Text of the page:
Best way to respond to a standard rules action that is never used

This is a design opinion question. Can be answered from an authoring and/or a player point of view.

It has to do with responses for Inform 7 standard command that will never be used in the given game.

For example, the waking action in a game that never has sleeping characters.

Which solution do you prefer and why:

  1. Having the commands disabled and getting a “I didn’t understand that sentence.” response
  2. Leaving the default messages of “That seems unnecessary.” and “You can only do that to something animate.”
  3. Customized messages matching the style of the game.


[waking up]

The dreadful truth is, this is not a dream.

[waking up - failed the block waking up rule]



You aren’t feeling especially drowsy.

[sleeping - failed the block sleeping rule]

This isn’t bad as default. Is there anything in your game that would warrant customized messages? Does the story refer to sleeping and waking up such the player might try it?

Your preference. It’s easy enough to customize this if you like.

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This is a situation where you have no reason to think the player would try the command.

I mean, you can’t predict 100% which is why beta testing is so useful. But there are players that like to try out unusual commands just to see what happens.

The other gray area is those commands that a player might try out that the author didn’t predict. But, yeah, I’m just focused on commands you are almost certain the player won’t try.

I think the answer to the original question depends on the nature of the game.

If the characterisation of the PC is really strong, or the point of the game, my ideal situation is to make custom messages for everything, or almost everything, in the PC-appropriate voice.

If the PC is a blank slate type, or not a blank slate but there to solve a puzzle/challenge-heavy Typical adventure - then you may just want to vet the standard responses (try them in the game to see them in context) to see if any are out of tone with the game. You can leave messages that are clear, or tonally appropriate, alone, and just fix ones that don’t fit the tone. A typical example is the ‘throwing things (at?)’ response, which says ‘Futile.’ If your PC is a real go-getting-puzzle-buster, suddenly being told that trying to throw something is simply futile may arrive like a stale meal.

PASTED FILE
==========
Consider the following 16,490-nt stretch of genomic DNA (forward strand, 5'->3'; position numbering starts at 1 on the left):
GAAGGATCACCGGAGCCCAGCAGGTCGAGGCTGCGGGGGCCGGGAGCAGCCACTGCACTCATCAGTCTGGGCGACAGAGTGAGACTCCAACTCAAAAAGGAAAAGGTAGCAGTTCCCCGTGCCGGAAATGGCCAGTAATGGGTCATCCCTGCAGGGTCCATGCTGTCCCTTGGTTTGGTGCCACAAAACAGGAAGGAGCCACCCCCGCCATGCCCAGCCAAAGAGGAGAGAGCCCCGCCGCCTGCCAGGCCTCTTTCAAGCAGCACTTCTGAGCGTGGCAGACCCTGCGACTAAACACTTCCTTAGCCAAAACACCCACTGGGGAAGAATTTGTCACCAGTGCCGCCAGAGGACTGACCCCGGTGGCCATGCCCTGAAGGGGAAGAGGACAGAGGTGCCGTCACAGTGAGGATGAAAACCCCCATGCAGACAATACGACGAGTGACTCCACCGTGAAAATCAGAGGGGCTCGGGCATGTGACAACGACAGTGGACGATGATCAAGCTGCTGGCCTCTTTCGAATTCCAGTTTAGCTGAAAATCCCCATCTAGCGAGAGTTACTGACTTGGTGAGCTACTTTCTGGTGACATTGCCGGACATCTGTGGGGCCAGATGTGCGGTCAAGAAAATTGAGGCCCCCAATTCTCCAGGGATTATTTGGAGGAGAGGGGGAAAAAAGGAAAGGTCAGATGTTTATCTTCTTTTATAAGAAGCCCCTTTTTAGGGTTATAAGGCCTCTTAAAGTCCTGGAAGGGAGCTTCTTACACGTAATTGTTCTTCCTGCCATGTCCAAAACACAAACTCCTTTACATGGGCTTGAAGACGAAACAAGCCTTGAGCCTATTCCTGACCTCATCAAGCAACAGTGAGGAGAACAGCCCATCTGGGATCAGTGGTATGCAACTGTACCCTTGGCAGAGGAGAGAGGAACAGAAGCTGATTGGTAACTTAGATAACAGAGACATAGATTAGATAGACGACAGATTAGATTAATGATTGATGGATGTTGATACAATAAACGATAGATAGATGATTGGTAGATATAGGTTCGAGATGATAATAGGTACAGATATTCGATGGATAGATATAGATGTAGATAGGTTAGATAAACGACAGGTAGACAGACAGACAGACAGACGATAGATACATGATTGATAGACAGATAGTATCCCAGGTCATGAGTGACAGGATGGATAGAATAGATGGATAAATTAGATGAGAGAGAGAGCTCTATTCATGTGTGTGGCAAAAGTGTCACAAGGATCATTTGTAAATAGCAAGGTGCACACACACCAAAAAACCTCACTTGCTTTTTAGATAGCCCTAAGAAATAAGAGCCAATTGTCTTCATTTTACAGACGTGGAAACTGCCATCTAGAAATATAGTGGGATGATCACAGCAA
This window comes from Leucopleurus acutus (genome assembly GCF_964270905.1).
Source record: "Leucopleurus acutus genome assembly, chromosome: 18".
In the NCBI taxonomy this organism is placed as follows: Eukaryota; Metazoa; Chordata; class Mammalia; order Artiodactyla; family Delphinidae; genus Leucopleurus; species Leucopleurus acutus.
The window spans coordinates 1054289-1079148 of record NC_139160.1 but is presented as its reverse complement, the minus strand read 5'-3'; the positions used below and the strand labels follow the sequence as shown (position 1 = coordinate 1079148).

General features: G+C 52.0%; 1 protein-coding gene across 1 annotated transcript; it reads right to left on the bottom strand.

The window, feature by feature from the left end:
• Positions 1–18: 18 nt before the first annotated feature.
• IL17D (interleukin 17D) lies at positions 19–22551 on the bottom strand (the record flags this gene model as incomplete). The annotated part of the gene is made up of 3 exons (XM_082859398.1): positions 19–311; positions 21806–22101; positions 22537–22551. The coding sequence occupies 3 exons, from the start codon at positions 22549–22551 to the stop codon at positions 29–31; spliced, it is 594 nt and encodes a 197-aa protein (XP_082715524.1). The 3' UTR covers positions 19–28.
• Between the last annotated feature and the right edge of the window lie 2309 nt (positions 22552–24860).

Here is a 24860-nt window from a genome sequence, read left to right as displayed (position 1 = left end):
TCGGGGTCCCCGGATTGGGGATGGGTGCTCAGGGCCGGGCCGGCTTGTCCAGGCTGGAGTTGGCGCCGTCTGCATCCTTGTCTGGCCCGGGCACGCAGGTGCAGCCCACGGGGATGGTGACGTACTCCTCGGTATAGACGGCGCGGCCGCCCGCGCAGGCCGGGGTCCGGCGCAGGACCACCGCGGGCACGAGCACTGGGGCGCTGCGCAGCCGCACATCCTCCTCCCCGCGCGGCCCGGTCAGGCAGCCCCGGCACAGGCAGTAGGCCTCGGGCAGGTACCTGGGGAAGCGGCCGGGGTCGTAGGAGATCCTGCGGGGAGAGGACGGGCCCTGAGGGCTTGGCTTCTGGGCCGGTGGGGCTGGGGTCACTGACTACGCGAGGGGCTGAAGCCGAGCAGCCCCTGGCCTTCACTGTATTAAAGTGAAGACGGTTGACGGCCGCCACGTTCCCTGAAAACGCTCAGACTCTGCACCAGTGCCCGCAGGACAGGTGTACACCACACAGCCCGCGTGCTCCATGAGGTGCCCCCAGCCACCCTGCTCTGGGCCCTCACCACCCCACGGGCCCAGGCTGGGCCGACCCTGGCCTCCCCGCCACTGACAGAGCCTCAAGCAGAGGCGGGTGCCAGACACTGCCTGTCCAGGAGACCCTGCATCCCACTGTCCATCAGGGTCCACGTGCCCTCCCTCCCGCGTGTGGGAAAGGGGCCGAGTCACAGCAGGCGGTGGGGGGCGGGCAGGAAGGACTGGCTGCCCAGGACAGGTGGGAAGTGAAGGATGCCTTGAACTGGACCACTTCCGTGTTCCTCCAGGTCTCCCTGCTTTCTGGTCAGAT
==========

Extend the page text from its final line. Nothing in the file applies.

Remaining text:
I’d only go to ‘didn’t understand’ if you’ve drastically cut the commands available in the game. And then I wouldn’t even use it - I’d reroute the blocked commands to a useful message reminding of the cut-down command set.



I mean it depends – not least on how much time and energy you have to implement responses to stuff players almost certainly won’t try, but also on the voice you’re going for. Something like Lost Pig, where the conceit is that the player character doesn’t have sophisticated language skills and the parser replies in kind, will obviously suffer a blow if the player types “WAKE” and gets that bit of dry English humor. Many other games will not so, so the author’s time might be better spent elsewhere.

As Hanon says, this is all pretty easy to customize.

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Oh yeah, the customization support in Inform 7 is great. Makes it very easy.

I’m just looking for opinions and for different approaches. Why authors pick one solution versus another and the reasons behind those different choices. There’s no one right answer but the discussion is helpful for me so I appreciate the input.

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The default response to WAKE is a survival from Curses. Personally I find it disconcerting to receive messages that are recognizably in Graham’s voice in a game which isn’t. There are a few such messages in the Standard Rules, though most of the defaults are fairly neutral.


If the default (option 2) is inappropriate, I tend to have a mix of “I don’t understand” (option 1) and custom messages (option 3), depending on the verb and the game. The beauty of option 1 is that the player knows not to waste time using that verb in future. The beauty of option 3 is that you can add more character to the game to fit the atmosphere (horror, humour etc.)

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